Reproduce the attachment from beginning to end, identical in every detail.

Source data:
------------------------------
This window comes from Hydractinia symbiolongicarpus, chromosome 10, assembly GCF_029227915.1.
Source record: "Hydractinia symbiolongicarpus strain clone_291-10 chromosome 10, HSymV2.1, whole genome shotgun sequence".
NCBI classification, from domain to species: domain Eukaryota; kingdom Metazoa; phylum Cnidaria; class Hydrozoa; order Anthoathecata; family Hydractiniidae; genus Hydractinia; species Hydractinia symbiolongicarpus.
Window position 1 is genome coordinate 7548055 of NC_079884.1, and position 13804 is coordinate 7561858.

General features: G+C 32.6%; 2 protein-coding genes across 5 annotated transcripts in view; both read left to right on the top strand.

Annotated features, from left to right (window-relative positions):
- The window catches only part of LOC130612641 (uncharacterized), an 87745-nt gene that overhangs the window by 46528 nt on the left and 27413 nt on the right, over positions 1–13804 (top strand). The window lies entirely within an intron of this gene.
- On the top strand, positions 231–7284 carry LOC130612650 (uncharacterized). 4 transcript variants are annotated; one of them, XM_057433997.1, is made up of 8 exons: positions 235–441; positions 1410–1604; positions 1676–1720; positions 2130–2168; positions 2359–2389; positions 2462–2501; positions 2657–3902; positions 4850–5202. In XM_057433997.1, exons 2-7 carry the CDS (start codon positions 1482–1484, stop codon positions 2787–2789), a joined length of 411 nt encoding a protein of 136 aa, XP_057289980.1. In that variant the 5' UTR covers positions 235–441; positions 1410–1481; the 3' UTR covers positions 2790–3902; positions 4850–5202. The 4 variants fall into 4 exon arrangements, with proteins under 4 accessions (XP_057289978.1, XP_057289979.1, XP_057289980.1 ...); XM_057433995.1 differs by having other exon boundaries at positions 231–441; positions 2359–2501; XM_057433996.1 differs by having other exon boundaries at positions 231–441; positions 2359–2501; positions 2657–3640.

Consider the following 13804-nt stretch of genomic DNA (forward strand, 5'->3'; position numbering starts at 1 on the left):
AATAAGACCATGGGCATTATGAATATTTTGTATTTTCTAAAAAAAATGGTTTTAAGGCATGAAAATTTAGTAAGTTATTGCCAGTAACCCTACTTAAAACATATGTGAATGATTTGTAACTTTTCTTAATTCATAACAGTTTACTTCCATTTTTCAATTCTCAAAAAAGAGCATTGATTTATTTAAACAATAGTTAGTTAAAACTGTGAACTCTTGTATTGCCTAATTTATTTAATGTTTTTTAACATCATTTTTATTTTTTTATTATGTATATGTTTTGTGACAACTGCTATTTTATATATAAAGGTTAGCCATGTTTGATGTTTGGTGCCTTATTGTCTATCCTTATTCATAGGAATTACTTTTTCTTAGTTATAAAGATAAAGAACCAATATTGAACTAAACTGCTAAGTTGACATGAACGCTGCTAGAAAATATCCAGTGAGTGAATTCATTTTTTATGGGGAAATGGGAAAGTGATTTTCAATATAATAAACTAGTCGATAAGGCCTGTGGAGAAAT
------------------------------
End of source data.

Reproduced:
This window comes from Hydractinia symbiolongicarpus, chromosome 10, assembly GCF_029227915.1.
Source record: "Hydractinia symbiolongicarpus strain clone_291-10 chromosome 10, HSymV2.1, whole genome shotgun sequence".
NCBI classification, from domain to species: domain Eukaryota; kingdom Metazoa; phylum Cnidaria; class Hydrozoa; order Anthoathecata; family Hydractiniidae; genus Hydractinia; species Hydractinia symbiolongicarpus.
Window position 1 is genome coordinate 7548055 of NC_079884.1, and position 13804 is coordinate 7561858.

General features: G+C 32.6%; 2 protein-coding genes across 5 annotated transcripts in view; both read left to right on the top strand.

Annotated features, from left to right (window-relative positions):
- The window catches only part of LOC130612641 (uncharacterized), an 87745-nt gene that overhangs the window by 46528 nt on the left and 27413 nt on the right, over positions 1–13804 (top strand). The window lies entirely within an intron of this gene.
- On the top strand, positions 231–7284 carry LOC130612650 (uncharacterized). 4 transcript variants are annotated; one of them, XM_057433997.1, is made up of 8 exons: positions 235–441; positions 1410–1604; positions 1676–1720; positions 2130–2168; positions 2359–2389; positions 2462–2501; positions 2657–3902; positions 4850–5202. In XM_057433997.1, exons 2-7 carry the CDS (start codon positions 1482–1484, stop codon positions 2787–2789), a joined length of 411 nt encoding a protein of 136 aa, XP_057289980.1. In that variant the 5' UTR covers positions 235–441; positions 1410–1481; the 3' UTR covers positions 2790–3902; positions 4850–5202. The 4 variants fall into 4 exon arrangements, with proteins under 4 accessions (XP_057289978.1, XP_057289979.1, XP_057289980.1 ...); XM_057433995.1 differs by having other exon boundaries at positions 231–441; positions 2359–2501; XM_057433996.1 differs by having other exon boundaries at positions 231–441; positions 2359–2501; positions 2657–3640.

Consider the following 13804-nt stretch of genomic DNA (forward strand, 5'->3'; position numbering starts at 1 on the left):
AATAAGACCATGGGCATTATGAATATTTTGTATTTTCTAAAAAAAATGGTTTTAAGGCATGAAAATTTAGTAAGTTATTGCCAGTAACCCTACTTAAAACATATGTGAATGATTTGTAACTTTTCTTAATTCATAACAGTTTACTTCCATTTTTCAATTCTCAAAAAAGAGCATTGATTTATTTAAACAATAGTTAGTTAAAACTGTGAACTCTTGTATTGCCTAATTTATTTAATGTTTTTTAACATCATTTTTATTTTTTTATTATGTATATGTTTTGTGACAACTGCTATTTTATATATAAAGGTTAGCCATGTTTGATGTTTGGTGCCTTATTGTCTATCCTTATTCATAGGAATTACTTTTTCTTAGTTATAAAGATAAAGAACCAATATTGAACTAAACTGCTAAGTTGACATGAACGCTGCTAGAAAATATCCAGTGAGTGAATTCATTTTTTATGGGGAAATGGGAAAGTGATTTTCAATATAATAAACTAGTCGATAAGGCCTGTGGAGAAAT